Establishing Paternity: What to do and Why


One establishes paternity (or parentage) when he or she is one of the parents of a minor child, is not married to the other parent and wants the court to make custody and visitation orders, child support orders or both, relating to that child.


When parents are married, the court does not question who the child’s father is.  If parents are not married, the court cannot assume any particular person is the child’s father and that must be established.


The first step is to consult with an attorney.  Although you may not require an attorney, it is preferred to ensure you meet all legal and procedural requirements, as the process can be extensive and time-consuming.  An attorney will also ensure your rights are protected by obtaining proper service of documents on necessary parties.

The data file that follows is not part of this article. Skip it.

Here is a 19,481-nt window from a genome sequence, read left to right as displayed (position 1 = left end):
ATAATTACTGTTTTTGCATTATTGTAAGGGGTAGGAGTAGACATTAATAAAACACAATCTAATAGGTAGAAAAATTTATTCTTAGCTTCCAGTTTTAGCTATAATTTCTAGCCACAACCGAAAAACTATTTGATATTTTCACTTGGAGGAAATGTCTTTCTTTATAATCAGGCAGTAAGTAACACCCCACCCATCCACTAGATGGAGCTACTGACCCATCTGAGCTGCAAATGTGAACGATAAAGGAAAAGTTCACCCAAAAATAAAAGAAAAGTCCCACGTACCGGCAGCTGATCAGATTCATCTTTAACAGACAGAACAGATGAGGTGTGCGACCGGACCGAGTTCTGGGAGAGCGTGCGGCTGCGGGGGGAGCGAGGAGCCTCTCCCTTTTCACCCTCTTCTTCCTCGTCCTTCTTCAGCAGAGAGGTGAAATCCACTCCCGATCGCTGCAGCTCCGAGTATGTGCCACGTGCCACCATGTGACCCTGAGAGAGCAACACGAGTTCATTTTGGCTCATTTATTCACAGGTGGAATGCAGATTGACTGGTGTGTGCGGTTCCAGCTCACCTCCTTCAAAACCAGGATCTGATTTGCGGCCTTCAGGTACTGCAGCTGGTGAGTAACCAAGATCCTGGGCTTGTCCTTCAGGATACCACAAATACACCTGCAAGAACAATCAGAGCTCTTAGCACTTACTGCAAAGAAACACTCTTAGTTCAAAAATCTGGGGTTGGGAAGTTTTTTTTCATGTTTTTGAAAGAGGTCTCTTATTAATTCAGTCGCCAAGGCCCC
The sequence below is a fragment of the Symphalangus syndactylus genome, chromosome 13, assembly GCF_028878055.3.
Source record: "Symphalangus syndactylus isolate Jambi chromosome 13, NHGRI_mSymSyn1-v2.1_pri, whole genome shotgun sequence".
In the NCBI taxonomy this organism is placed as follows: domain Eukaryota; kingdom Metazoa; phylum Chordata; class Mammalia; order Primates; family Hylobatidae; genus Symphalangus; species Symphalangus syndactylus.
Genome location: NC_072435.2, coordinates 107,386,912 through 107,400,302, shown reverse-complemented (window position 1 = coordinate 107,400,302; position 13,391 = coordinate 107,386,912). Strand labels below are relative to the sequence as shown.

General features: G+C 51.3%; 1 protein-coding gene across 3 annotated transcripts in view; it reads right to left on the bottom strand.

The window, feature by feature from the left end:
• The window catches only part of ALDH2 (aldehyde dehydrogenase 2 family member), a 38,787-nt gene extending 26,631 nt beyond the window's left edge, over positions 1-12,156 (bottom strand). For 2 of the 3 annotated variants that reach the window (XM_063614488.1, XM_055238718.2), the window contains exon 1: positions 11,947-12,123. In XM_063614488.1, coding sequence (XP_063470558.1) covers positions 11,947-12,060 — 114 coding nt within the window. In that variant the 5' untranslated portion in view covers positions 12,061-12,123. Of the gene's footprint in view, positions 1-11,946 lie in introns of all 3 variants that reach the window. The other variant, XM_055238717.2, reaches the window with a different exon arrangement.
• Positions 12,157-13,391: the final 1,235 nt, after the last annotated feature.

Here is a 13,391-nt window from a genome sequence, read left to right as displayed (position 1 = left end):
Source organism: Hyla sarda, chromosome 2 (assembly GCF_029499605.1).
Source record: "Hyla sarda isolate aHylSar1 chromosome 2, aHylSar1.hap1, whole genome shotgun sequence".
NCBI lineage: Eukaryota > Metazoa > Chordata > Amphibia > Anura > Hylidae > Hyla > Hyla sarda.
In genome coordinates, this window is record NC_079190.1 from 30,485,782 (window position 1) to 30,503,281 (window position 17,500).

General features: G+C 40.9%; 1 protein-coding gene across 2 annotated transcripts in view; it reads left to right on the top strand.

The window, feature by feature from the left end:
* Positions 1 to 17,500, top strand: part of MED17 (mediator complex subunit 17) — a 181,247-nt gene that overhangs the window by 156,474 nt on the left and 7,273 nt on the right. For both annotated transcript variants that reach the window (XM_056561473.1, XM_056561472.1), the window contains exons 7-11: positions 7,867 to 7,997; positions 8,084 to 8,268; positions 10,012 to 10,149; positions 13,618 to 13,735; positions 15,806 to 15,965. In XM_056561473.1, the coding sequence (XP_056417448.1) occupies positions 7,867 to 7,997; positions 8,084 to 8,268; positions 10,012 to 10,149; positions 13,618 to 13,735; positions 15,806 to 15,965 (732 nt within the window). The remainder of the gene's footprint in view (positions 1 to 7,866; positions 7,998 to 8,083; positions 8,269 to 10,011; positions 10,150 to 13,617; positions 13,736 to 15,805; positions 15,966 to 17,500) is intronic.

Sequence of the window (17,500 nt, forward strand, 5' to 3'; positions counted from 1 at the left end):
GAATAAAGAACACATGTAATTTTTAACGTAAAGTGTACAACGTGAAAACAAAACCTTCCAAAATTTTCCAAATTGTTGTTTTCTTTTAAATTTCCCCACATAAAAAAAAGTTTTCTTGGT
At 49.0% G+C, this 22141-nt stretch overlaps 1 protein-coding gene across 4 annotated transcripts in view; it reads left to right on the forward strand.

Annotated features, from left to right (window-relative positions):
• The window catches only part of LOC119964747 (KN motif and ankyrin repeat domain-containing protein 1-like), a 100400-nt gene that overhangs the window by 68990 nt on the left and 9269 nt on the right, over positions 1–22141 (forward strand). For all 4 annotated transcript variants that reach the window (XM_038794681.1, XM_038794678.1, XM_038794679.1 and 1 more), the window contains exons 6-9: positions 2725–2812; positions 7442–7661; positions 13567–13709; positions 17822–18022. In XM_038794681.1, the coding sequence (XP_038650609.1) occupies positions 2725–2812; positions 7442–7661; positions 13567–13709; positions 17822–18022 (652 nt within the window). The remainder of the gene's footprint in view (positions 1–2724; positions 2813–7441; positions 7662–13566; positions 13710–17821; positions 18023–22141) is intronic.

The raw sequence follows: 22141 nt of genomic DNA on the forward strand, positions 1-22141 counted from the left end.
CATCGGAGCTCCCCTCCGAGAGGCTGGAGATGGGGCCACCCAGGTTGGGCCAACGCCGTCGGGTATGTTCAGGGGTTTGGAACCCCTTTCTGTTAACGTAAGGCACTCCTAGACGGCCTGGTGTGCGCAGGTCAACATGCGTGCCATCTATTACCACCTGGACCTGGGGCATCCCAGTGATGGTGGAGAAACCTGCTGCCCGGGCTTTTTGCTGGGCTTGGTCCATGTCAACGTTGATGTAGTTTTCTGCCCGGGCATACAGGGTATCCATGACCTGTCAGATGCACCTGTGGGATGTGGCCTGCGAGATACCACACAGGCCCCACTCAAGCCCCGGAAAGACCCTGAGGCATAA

After you consult an attorney, in all cases, you file a Petition to Establish Paternity (Family Law form FL-200).   On that form, you provide pertinent information regarding yourself, the other parent and your child.  You also must verify the other parent resides, or you had sex with the other parent (resulting in the birth of your child), in the county in California in which you file).  If the child’s father signed a Voluntary Declaration of Paternity, indicate it on the form and attach it.  Finally, on the form you ask for the orders regarding custody, visitation, support and payment of reasonable expenses for the birth and attorney fees.


Once the forms are filed and served on the other parent, the other parent has thirty days to file a Response (Family Law form FL-220) in which they indicate their facts and requests to the court.  If the other party does not file a timely Response, the parent who filed the Petition may proceed by requesting a default Judgment (without the participation of the other parent).

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